Welcome to the Thrillerfest V Blog!

We hope you'll bookmark us, just as you bookmark so many of the hundreds of the International Thriller Writers that participate in our annual conference, held in New York City in July.

ITW is a youthful organization, always ready for a new way of looking at things. You'll find that dynamism here, in blog posts from authors, agents, editors and Thrillerfest attendees, past and present.

And that same excitement you feel from your favorite reads is evident in everything ITW does, and no wonder--the organization, staffing and publicity for ThrillerFest--including this new blog--is undertaken by volunteers, most of whom are ITW authors themselves.

So pull up a chair and stay awhile ... discover the latest news on what Thrillerfest V--the fifth anniversary of the conference--has to offer. Visit old friends, make new ones, ask questions, and hear about the remarkable things in store for the conference.

Whether or not you can come see us in New York--and we hope that you can!--please join us here. It's gonna be ... a thriller!

Kelli Stanley, Thrillerfest Publicity Committee Chair

Thrillerfest Publicity Committee:
Jeannie Holmes
CJ Lyons
Carla Buckley
Grant McKenzie

Tuesday, March 17, 2009

Zen and the Debut Author

Can I get a little zen on you here? Bear with me, I don’t do it often, I promise you. My thoughts are these: we hear a lot of lip service about enjoying the moment, that life is about the now, today is the only day we’ve got, and, my personal favorite, life is not a dress rehearsal. If that’s true, then are we doing what we can to live this play? As debut authors, we’re in the enviable position of living our dream for the first year. We’re not battle hardened professionals yet; at least not in this profession. Everything is new.

What brought this to mind was my realization the other day that I ‘d already settled into the “working writer” role. If you’re like me you’re writing or revising your next project, marketing the first, and juggling another “day” job while doing it. Maybe you’re fitting in kids, spouse, exercise, friends, and business travel. The day is not growing any longer, you’re staying up later, and essential chores are not getting done. (The other day I discovered that I’d left the clothes in the dryer too long without turning it on, which accounted for the strange smell that emanated from the laundry room). I felt that this new writer gig was rapidly taking over my life.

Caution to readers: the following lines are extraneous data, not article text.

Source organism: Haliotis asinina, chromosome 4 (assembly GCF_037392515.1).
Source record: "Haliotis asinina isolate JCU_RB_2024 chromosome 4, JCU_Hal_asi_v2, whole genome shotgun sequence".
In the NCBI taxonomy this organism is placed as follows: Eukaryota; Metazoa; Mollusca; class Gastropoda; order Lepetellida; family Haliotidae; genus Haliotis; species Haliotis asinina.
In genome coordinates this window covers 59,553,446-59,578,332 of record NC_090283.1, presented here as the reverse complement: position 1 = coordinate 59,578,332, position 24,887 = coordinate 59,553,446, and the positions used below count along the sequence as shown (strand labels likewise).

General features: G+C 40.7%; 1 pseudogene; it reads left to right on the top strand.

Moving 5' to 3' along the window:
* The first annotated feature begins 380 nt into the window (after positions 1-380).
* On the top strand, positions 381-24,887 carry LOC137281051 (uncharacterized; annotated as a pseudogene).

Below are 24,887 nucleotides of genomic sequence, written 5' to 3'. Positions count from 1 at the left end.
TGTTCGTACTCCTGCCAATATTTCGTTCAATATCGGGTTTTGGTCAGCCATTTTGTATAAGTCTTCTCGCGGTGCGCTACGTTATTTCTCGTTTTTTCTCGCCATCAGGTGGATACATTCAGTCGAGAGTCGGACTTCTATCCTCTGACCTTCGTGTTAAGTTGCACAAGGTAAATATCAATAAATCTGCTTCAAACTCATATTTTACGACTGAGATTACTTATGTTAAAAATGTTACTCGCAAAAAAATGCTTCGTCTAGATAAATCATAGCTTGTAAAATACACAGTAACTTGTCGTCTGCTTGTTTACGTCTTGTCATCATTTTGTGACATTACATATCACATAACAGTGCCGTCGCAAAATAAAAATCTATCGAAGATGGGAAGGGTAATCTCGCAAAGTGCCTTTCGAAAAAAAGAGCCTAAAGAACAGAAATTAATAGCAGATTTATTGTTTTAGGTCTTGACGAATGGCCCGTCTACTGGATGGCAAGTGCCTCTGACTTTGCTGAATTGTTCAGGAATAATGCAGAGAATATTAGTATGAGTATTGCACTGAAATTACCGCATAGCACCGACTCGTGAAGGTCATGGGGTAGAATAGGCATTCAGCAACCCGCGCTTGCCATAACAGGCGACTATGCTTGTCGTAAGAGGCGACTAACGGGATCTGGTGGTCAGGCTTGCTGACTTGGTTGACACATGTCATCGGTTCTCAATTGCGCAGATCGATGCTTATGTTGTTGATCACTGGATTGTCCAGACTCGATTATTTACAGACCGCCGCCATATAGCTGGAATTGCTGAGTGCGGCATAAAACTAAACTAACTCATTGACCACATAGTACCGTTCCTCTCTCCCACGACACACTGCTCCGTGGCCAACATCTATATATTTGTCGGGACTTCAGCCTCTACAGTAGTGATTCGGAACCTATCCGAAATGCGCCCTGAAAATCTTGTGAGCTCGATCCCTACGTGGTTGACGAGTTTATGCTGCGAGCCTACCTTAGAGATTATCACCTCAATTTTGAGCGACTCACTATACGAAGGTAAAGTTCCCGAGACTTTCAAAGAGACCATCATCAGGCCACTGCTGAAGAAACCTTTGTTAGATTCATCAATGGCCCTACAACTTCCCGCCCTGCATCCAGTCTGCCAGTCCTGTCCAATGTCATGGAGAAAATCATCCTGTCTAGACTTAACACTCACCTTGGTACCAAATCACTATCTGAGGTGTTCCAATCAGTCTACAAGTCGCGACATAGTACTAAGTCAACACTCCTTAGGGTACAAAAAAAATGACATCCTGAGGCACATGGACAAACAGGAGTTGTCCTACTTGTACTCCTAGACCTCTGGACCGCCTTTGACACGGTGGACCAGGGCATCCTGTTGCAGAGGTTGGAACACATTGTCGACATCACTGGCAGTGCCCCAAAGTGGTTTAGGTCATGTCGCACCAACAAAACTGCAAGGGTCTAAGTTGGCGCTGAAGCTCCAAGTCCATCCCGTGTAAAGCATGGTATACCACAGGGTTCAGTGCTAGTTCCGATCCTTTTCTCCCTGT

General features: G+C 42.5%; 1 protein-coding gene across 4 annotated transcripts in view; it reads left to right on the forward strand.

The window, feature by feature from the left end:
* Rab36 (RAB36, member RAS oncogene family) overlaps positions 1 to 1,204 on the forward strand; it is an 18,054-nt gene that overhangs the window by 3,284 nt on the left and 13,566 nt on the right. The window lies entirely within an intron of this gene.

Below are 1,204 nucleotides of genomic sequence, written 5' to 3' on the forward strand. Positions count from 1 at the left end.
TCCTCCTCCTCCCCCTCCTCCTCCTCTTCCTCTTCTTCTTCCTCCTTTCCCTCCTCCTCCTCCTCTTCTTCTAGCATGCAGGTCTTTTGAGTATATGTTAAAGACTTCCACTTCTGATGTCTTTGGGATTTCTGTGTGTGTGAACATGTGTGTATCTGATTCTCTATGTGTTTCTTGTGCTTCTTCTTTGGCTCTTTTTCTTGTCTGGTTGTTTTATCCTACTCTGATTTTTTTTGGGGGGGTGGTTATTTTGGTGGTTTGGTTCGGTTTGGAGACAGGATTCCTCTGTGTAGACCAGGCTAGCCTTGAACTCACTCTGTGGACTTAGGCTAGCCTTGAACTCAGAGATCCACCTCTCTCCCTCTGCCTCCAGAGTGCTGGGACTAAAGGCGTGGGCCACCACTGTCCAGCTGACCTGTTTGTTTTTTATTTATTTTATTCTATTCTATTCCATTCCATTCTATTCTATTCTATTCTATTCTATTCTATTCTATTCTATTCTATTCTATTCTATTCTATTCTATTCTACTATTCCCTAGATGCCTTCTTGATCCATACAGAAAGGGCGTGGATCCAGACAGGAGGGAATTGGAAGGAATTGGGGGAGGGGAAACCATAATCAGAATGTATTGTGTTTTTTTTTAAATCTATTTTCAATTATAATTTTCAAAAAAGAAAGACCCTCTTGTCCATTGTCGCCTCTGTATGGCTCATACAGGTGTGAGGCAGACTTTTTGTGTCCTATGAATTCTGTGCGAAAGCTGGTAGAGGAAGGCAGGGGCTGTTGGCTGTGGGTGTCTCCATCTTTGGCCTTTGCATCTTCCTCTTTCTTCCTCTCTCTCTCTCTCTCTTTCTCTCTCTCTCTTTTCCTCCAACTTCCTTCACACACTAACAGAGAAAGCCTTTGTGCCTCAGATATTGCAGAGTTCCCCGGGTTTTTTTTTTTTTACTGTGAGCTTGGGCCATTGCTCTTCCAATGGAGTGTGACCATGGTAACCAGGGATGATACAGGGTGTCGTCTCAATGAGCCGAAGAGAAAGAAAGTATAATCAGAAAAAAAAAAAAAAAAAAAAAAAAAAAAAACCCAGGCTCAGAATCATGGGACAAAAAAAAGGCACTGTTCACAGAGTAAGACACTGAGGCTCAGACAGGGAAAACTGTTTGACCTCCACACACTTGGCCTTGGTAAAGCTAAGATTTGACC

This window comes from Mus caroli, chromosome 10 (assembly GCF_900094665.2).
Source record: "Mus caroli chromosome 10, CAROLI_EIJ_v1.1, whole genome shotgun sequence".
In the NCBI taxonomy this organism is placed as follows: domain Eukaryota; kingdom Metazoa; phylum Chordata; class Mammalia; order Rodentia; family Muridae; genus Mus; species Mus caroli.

So what did I do? I marched to the store to buy a time management book. But even then I failed to enjoy the moment. I stood in line at my local Borders worrying about its debt load and hoping it would survive, while simultaneously leafing through the book to the “tips” section, because god forbid I waste any time. It was at this point that I started to laugh.

In the years before I was published I’d spend endless evenings writing into the wee hours. The family slept, and the distant wail of sirens, which is Chicago’s version of crickets chirping, was the only sound that greeted my ears. I loved it, and wished I could do it full time. I wanted to launch my manuscript into the world and let it settle where it would. In that time I would have been thrilled to be where I am today. And there I was, squandering it.

When I was done laughing at myself I bought the book and walked home feeling back on track. The bookstore, as usual, had done its magic. The time management suggestions (by Julie Morgenstern) were wonderful, as was the realization that I was where I’d hoped to be during those late night writing sessions.

I look forward to meeting everyone at Thrillerfest. Let’s celebrate the debut year. It’s a great accomplishment and there’s no denying that we’re very lucky.

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